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Number of towers with combustible cladding rises to 14

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Cladding on 14 high-rise residential buildings in nine local authority areas has now been identified as containing the same combustible material used in panels installed at Grenfell Tower in Kensington, the government has confirmed.

The Department of Communities & Local Government has named seven of the areas affected after councils and housing associations were asked to submit samples of cladding from around 600 high rise residential buildings.

Portsmouth City Council has confirmed it is in the process of removing cladding from two blocks it owns “as a precautionary measure” after laboratory tests found they contain combustible ‘aluminium composite material’.

Islington LBC has said it would remove cladding from Brathwaite House as soon as possible and carry out “fire patrols” to reassure residents.

Samples submitted by Haringey LBC of cladding on River apartments in Tottenham have also failed the safety test.

Hounslow LBC has said it will remove cladding from Clements Court after it as found to contain aluminium composite.

Hounslow leader Steve Curran (Lab) said that while the cladding had been found to contain combustible material, the insulation used behind the panels was fire resistant.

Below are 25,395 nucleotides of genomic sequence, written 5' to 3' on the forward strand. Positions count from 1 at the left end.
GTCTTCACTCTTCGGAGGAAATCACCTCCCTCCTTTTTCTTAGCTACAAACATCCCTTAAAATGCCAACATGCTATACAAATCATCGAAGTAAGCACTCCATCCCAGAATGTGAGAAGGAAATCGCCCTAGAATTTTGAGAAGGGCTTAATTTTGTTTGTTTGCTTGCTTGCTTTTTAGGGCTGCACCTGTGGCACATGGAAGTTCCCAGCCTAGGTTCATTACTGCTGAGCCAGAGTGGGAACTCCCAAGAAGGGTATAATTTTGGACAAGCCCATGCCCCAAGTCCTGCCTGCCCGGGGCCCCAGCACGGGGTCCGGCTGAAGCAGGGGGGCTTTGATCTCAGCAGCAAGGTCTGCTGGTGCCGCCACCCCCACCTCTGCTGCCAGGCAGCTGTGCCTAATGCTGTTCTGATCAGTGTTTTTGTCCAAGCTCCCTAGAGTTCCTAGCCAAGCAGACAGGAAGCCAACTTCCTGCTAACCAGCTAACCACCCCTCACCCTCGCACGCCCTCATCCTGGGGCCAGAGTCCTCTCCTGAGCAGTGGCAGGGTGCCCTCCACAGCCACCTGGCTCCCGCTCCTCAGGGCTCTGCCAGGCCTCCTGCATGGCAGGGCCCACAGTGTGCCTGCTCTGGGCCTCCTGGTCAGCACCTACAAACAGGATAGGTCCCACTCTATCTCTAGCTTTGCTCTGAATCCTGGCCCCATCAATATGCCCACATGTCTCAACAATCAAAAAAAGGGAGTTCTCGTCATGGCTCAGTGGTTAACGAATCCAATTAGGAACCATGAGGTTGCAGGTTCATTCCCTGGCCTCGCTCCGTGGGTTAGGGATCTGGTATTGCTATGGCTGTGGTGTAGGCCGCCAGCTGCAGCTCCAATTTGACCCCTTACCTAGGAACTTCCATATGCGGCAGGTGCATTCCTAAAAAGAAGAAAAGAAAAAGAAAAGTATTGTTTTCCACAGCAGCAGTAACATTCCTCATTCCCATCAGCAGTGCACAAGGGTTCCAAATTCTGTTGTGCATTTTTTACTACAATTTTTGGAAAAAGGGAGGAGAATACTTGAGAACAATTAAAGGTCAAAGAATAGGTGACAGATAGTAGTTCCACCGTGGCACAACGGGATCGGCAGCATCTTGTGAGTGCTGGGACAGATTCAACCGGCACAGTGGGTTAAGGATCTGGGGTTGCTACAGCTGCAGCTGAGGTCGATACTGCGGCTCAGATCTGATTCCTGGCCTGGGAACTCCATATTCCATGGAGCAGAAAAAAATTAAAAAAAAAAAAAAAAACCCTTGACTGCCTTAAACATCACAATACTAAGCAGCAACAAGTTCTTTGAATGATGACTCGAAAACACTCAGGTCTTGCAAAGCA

“The system at Clements Court also differs from that at Grenfell Tower in so far as there was no interference with the interior of the building as part of the installation,” he added.

In a letter to residents, Salford City Council has said it will remove cladding containing aluminium composite from nine tower blocks “irrespective of the test results”.

Earlier the government revealed that samples of cladding on blocks submitted by Camden LBC and Manchester and Plymouth city councils had failed the British Research Establishment combustion test.

Today police said the Grenfell Tower fire had started in a fridge freezer and the outside cladding, as well as insultation on the building, had failed safety tests. A total of 79 people are feared dead after the blaze.

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